Full Spectrum Warrior is returning to action in Ten Hammers, the sequel being whipped into shape at Pandemic Studios and deploying on PC, PS2 and Xbox. Promising to build on the well-received original game's authentic military experience, number two in the series drops you into the combat boots of a squad leader in command of multiple infantry fire teams.
As squad leader, you'll be co-ordinating the actions of the multiple infantry fire teams and leading them through a variety of hostile environments and combat hot zones. Squads can be directed real-time via an intuitive command system, players able to utilise authentic battlefield tactics, hardcore firepower and military equipment and player-controlled mechanized units to duff up the opposition. A new multiplayer system, player-controlled coalition forces, enhanced character abilities and advanced enemy A.I. are also on the cards.
We recently nabbed hold of William Henry Stahl, creative director on the Full Spectrum Warrior franchise, to discuss FSW in general and extract details on Ten Hammers warfare.
So how did the concept for FSW first come about? Only it's a sort of game that we'd never really seen before...
Stahl: FSW began life as a training aid for the US Army back in 2000. Basically, the Army was looking to leverage the talent and expertise of the video-game industry to create a training aid that was more interactive and more cost-effective. They had very specific needs for the game which pushed the design and technology in a very different direction to convention. In that respect, it was the US Army that really forced us to rethink the squad-based video-game genre.
So is it still used for military training?
Stahl: To my knowledge, the original Army version is still being used, and we're still in contact with several representatives from the Army who are interested in doing subsequent training aids. Our relationship really came about by coincidence. Pandemic was pitching around this military strategy game - based on the Dark Reign engine - at that time and a mutual friend who had Army contacts heard about the pitch and put us in contact with them. Of course, the game had to change somewhat to function on a console (it was originally a PC exclusive proposal) but the majority of the ideas in that original pitch found their way into the finished product 4 years later.
FSW prides itself on realism, could you explain the process of development that takes the thoughts of military specialists and places them within the game?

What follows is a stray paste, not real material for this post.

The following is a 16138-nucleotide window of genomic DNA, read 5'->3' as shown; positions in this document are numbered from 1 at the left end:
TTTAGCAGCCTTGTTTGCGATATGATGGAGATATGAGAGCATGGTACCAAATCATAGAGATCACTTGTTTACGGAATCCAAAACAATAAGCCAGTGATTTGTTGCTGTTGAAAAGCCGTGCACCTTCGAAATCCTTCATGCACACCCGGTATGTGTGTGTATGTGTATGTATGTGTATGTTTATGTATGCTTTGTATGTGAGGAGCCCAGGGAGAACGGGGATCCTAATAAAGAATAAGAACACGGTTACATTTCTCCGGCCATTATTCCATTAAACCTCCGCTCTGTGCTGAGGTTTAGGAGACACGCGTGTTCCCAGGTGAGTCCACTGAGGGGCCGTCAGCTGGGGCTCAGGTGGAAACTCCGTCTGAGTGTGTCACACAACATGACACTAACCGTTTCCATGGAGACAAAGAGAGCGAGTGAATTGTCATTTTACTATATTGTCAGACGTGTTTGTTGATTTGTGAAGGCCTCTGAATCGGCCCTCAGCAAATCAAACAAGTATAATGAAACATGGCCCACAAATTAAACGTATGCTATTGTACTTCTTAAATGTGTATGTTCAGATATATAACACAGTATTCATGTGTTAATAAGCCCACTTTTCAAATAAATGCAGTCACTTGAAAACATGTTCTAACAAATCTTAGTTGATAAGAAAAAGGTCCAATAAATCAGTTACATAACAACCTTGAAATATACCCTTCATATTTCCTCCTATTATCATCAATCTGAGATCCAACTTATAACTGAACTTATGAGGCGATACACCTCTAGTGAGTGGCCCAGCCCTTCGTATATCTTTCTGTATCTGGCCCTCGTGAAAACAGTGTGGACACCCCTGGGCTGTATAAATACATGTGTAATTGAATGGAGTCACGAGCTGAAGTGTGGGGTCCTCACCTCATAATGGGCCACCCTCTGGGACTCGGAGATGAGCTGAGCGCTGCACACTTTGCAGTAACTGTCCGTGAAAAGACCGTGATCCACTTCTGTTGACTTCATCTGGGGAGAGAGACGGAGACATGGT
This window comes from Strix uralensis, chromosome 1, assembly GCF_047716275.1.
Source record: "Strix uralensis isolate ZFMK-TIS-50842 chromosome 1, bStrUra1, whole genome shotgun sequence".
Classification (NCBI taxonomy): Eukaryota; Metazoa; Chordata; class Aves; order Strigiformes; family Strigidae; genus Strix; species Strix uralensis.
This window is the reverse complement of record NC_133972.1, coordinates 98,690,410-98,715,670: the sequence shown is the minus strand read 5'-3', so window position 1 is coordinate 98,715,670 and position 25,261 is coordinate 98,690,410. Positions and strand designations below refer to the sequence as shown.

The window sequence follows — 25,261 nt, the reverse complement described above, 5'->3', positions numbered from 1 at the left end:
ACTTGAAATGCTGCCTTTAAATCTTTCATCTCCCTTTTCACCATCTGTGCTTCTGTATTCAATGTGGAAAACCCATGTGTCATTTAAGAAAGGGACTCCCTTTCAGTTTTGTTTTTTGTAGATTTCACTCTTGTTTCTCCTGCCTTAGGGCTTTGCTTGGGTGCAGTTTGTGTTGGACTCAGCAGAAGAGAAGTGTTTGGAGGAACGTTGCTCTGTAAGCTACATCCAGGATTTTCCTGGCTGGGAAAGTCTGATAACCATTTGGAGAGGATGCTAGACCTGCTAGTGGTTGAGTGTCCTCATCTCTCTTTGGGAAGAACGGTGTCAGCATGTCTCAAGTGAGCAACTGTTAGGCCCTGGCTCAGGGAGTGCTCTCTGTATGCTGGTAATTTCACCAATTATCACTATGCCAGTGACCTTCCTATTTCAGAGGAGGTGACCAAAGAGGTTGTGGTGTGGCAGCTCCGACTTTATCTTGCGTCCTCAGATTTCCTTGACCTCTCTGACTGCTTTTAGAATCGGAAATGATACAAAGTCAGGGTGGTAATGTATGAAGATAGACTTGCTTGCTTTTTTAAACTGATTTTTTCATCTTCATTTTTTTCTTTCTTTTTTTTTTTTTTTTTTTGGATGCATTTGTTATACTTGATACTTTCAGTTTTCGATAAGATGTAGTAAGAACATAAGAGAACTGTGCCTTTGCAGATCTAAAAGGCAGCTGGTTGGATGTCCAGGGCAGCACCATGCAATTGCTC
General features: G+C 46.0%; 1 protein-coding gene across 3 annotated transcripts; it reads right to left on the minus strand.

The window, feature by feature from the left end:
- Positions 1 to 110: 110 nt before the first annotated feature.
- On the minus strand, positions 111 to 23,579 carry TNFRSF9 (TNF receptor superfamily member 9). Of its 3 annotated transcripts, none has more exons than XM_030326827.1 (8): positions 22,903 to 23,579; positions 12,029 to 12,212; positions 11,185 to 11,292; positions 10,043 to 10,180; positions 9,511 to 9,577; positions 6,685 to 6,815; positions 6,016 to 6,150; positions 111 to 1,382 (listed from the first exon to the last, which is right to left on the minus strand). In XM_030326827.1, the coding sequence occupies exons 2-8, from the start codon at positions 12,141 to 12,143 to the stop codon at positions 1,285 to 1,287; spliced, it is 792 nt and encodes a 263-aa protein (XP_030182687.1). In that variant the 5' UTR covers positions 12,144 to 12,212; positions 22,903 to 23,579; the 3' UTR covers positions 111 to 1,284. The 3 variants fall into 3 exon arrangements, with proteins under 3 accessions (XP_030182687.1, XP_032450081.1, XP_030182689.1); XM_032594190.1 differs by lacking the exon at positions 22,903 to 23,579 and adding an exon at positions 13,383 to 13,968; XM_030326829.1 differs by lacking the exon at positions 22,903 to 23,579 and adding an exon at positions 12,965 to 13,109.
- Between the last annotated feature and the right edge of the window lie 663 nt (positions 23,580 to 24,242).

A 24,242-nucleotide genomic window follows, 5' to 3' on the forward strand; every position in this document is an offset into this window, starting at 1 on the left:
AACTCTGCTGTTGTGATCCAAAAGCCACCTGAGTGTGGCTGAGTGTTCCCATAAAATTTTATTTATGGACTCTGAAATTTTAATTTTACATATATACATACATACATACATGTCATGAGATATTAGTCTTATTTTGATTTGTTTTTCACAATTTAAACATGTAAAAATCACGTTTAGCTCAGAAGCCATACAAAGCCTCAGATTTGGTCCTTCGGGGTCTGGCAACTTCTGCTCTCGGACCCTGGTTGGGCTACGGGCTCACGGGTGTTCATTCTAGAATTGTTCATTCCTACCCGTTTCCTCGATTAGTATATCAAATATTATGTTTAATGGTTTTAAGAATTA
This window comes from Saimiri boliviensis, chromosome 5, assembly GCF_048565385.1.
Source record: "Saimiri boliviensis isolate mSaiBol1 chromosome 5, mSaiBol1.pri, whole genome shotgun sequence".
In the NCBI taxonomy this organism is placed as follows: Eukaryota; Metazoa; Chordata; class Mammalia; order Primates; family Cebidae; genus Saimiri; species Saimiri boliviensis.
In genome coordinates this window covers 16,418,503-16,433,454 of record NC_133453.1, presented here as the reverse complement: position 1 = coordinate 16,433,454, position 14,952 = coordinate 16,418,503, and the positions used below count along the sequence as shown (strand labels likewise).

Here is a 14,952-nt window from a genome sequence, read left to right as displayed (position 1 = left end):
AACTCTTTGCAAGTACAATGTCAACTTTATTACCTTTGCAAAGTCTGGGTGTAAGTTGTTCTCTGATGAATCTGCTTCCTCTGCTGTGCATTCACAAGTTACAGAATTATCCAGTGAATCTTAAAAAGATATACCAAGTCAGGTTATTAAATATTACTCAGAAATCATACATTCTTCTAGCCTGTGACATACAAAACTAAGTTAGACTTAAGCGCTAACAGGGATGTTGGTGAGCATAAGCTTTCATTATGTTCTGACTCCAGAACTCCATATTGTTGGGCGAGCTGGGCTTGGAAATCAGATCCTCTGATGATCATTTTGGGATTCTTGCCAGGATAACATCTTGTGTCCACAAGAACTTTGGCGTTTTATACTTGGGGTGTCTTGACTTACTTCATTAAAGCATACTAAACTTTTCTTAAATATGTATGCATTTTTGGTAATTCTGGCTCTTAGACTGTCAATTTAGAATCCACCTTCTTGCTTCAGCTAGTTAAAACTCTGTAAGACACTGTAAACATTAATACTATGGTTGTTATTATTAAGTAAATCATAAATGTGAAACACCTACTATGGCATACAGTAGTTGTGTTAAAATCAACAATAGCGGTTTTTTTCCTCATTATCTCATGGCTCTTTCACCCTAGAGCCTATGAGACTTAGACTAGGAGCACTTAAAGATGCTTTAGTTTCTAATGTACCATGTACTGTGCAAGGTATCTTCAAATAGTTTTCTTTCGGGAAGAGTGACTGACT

Stahl: It's very difficult to create a game that attempts to be as true to its real-world subject matter as possible. In a traditional game you are completely free to envision any situation or ability you want. With a game like FSW: Ten Hammers, you always have to check to be sure that the ideas you come up with are true to how the Army actually operates. Our military advisors are heavily involved very early in development. They ensure that our features and mission structure are authentic. Once we enter production, Subject Matter Experts (or SMEs) become less involved in day-to-day production. By then we only check with them when features need to be modified or new ideas change the direction of the overall game.
Do you ever get feedback from soldiers currently serving in Afghanistan or Iraq who play your games?
Stahl: We've gotten a tremendous amount of positive feedback from soldiers that have played both the Army version and retail version of FSW. If there was one common thread in all the feedback we received I would say it was a general "thanks" for focusing more on the soldiers as a team as opposed to individual heroes.
What is Ten Hammers bringing to the FSW experience that wasn't present in the first game?
Stahl: We approached FSW: Ten Hammers with several goals. First, we wanted to add more replay-ability to the game. Second, we wanted to give the player more choice and more "tools" to play with. Lastly, we wanted to tighten up certain areas of the first game that we felt were too "gamey" and undermined immersion in the experience. The game has expanded in so many ways; it would be hard to list them all here. Probably the largest addition to the game would be the new versus multiplayer component. Now, in addition to single-player and co-op campaigns, you can also play against other gamers online.
Is the new game set in the same fictional area as before?
Stahl: Yeah, the game takes place in the country we created called Zekestan. We wanted to present a different look and feel this time around so we moved the setting of the game from the south to the north of the country. The Art Director based much of the conceptual design of Kardiman on Kashmir.
How are you going about making levels less linear?
Stahl: Probably the biggest change players will encounter is that the enemy forces are now randomly generated and also AI controlled. This means that's every time you play a mission, the same enemies won't always appear in the same locations and they'll not always do the same things every time. Also, now that our enemies are more aggressive and less predictable, the pacing of the game has really sped up - it's a much faster game now.
And what's next on the FSW radar?
Stahl: Right now we are just focused on finishing Ten Hammers and getting that out to our fans. After that, the only plans we're making are where to spend some well earned vacation time.